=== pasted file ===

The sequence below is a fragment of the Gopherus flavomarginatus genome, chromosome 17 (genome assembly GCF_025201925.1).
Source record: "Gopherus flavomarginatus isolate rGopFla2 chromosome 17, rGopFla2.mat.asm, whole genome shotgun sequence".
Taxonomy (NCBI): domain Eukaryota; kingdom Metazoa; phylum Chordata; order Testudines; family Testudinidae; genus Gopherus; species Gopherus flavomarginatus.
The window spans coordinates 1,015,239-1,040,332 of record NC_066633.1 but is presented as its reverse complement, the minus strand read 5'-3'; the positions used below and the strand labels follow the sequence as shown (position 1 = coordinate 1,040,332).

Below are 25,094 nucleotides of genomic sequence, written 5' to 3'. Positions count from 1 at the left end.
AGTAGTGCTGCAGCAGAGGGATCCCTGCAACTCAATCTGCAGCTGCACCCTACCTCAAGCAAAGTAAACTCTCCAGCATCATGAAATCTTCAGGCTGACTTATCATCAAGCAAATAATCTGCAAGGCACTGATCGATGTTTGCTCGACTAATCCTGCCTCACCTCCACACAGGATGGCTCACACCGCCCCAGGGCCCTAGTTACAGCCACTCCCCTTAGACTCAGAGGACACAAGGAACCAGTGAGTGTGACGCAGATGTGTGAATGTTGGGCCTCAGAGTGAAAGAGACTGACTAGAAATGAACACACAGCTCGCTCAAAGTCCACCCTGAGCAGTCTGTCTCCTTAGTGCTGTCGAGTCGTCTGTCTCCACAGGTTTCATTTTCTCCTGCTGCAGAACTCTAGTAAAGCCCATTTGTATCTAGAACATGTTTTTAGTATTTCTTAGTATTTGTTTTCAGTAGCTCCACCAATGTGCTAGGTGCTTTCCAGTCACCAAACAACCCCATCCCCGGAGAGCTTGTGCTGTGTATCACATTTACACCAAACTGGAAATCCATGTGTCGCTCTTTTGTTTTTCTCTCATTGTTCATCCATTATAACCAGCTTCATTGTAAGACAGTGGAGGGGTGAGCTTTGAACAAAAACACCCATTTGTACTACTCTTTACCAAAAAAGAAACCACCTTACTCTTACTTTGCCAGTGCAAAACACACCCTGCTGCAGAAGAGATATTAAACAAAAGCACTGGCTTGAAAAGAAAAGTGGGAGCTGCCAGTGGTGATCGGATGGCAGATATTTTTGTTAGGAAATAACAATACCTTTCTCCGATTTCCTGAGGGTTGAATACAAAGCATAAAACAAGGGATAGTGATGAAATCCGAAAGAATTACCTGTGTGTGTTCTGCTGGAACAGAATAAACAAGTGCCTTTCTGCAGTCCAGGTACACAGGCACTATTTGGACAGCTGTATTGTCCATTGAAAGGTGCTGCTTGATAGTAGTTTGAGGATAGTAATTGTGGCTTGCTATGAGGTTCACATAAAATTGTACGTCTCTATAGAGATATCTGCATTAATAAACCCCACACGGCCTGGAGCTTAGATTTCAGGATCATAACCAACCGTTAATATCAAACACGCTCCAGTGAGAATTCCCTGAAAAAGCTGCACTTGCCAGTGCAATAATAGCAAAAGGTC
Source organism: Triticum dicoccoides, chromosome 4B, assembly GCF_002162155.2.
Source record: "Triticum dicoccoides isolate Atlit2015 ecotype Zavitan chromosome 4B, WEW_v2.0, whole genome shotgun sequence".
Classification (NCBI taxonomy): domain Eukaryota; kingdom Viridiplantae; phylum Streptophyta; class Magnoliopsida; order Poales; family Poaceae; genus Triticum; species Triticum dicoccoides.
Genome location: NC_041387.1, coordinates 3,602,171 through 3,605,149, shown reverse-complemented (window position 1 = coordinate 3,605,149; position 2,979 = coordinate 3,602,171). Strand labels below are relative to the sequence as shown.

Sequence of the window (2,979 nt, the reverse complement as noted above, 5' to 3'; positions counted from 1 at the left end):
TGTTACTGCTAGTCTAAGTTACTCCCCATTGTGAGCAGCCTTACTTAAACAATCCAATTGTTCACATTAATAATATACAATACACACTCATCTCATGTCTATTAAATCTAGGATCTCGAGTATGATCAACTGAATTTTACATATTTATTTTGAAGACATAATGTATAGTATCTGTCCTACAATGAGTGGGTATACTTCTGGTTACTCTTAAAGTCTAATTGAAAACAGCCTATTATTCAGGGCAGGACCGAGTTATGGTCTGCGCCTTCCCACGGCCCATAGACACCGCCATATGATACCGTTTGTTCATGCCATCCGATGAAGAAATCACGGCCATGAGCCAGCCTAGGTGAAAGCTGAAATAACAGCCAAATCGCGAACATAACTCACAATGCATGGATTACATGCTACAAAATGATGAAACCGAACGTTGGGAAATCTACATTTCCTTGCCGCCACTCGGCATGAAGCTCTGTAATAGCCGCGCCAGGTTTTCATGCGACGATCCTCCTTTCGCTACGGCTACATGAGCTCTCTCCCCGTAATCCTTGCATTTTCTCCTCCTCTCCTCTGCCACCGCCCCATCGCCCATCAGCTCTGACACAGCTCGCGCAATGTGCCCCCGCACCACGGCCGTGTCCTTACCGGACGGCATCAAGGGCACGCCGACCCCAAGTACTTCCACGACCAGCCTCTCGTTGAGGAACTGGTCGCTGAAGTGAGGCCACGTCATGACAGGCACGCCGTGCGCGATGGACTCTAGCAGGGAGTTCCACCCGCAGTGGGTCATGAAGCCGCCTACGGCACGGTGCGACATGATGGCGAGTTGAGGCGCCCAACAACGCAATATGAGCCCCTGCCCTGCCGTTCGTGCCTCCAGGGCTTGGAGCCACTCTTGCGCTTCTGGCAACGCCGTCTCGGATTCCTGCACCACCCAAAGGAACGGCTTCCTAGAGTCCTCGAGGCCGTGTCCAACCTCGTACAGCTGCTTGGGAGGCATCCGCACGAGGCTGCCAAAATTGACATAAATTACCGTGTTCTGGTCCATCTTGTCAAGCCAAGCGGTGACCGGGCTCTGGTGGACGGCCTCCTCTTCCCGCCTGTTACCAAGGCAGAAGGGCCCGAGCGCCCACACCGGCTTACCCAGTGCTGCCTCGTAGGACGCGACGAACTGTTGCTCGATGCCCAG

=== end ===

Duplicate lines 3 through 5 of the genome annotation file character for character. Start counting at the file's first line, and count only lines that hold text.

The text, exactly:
Taxonomy (NCBI): domain Eukaryota; kingdom Metazoa; phylum Chordata; order Testudines; family Testudinidae; genus Gopherus; species Gopherus flavomarginatus.
The window spans coordinates 1,015,239-1,040,332 of record NC_066633.1 but is presented as its reverse complement, the minus strand read 5'-3'; the positions used below and the strand labels follow the sequence as shown (position 1 = coordinate 1,040,332).

Below are 25,094 nucleotides of genomic sequence, written 5' to 3'. Positions count from 1 at the left end.